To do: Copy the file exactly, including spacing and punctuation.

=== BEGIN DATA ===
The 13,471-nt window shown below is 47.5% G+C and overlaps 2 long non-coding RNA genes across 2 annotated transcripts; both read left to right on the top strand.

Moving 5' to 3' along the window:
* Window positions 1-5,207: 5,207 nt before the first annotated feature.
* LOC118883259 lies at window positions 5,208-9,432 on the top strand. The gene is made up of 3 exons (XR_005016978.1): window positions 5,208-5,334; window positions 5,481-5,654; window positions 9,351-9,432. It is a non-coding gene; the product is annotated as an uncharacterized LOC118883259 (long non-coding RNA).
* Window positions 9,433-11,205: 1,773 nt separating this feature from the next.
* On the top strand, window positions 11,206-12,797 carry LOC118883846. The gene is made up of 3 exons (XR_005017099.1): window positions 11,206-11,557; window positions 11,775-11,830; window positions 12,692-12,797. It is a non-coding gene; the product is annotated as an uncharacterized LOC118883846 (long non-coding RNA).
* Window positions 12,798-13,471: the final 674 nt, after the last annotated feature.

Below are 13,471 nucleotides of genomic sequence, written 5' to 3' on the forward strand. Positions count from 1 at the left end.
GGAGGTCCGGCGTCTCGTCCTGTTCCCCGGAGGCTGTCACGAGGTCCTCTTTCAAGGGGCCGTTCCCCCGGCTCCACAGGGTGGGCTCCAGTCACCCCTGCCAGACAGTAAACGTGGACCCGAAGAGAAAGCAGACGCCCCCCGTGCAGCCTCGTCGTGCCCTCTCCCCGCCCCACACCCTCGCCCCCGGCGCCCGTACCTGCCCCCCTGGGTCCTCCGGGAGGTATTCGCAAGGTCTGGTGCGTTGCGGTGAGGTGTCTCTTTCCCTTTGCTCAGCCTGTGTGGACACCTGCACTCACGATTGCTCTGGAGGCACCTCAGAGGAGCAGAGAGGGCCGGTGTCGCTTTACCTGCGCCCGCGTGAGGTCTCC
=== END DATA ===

The 13,471-nt window shown below is 47.5% G+C and overlaps 2 long non-coding RNA genes across 2 annotated transcripts; both read left to right on the top strand.

Moving 5' to 3' along the window:
* Window positions 1-5,207: 5,207 nt before the first annotated feature.
* LOC118883259 lies at window positions 5,208-9,432 on the top strand. The gene is made up of 3 exons (XR_005016978.1): window positions 5,208-5,334; window positions 5,481-5,654; window positions 9,351-9,432. It is a non-coding gene; the product is annotated as an uncharacterized LOC118883259 (long non-coding RNA).
* Window positions 9,433-11,205: 1,773 nt separating this feature from the next.
* On the top strand, window positions 11,206-12,797 carry LOC118883846. The gene is made up of 3 exons (XR_005017099.1): window positions 11,206-11,557; window positions 11,775-11,830; window positions 12,692-12,797. It is a non-coding gene; the product is annotated as an uncharacterized LOC118883846 (long non-coding RNA).
* Window positions 12,798-13,471: the final 674 nt, after the last annotated feature.

Below are 13,471 nucleotides of genomic sequence, written 5' to 3' on the forward strand. Positions count from 1 at the left end.
GGAGGTCCGGCGTCTCGTCCTGTTCCCCGGAGGCTGTCACGAGGTCCTCTTTCAAGGGGCCGTTCCCCCGGCTCCACAGGGTGGGCTCCAGTCACCCCTGCCAGACAGTAAACGTGGACCCGAAGAGAAAGCAGACGCCCCCCGTGCAGCCTCGTCGTGCCCTCTCCCCGCCCCACACCCTCGCCCCCGGCGCCCGTACCTGCCCCCCTGGGTCCTCCGGGAGGTATTCGCAAGGTCTGGTGCGTTGCGGTGAGGTGTCTCTTTCCCTTTGCTCAGCCTGTGTGGACACCTGCACTCACGATTGCTCTGGAGGCACCTCAGAGGAGCAGAGAGGGCCGGTGTCGCTTTACCTGCGCCCGCGTGAGGTCTCC